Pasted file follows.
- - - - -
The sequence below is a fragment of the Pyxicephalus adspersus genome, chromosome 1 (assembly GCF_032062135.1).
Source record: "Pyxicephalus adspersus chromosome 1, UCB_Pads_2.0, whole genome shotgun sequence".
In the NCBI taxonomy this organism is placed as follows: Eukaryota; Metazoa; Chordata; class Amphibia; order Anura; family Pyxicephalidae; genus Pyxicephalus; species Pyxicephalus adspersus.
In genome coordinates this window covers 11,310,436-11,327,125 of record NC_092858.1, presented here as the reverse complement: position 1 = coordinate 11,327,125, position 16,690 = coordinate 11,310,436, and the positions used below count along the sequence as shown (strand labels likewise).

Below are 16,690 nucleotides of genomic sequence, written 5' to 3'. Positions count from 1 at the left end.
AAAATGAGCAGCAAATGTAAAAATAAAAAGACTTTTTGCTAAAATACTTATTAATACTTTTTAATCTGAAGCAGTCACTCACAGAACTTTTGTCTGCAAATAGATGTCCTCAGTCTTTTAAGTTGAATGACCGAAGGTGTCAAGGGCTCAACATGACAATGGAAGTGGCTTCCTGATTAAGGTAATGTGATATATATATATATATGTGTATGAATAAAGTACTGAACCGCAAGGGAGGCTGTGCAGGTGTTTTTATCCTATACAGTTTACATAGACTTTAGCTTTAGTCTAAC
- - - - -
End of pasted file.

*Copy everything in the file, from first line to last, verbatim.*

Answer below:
The sequence below is a fragment of the Pyxicephalus adspersus genome, chromosome 1 (assembly GCF_032062135.1).
Source record: "Pyxicephalus adspersus chromosome 1, UCB_Pads_2.0, whole genome shotgun sequence".
In the NCBI taxonomy this organism is placed as follows: Eukaryota; Metazoa; Chordata; class Amphibia; order Anura; family Pyxicephalidae; genus Pyxicephalus; species Pyxicephalus adspersus.
In genome coordinates this window covers 11,310,436-11,327,125 of record NC_092858.1, presented here as the reverse complement: position 1 = coordinate 11,327,125, position 16,690 = coordinate 11,310,436, and the positions used below count along the sequence as shown (strand labels likewise).

Below are 16,690 nucleotides of genomic sequence, written 5' to 3'. Positions count from 1 at the left end.
AAAATGAGCAGCAAATGTAAAAATAAAAAGACTTTTTGCTAAAATACTTATTAATACTTTTTAATCTGAAGCAGTCACTCACAGAACTTTTGTCTGCAAATAGATGTCCTCAGTCTTTTAAGTTGAATGACCGAAGGTGTCAAGGGCTCAACATGACAATGGAAGTGGCTTCCTGATTAAGGTAATGTGATATATATATATATATGTGTATGAATAAAGTACTGAACCGCAAGGGAGGCTGTGCAGGTGTTTTTATCCTATACAGTTTACATAGACTTTAGCTTTAGTCTAAC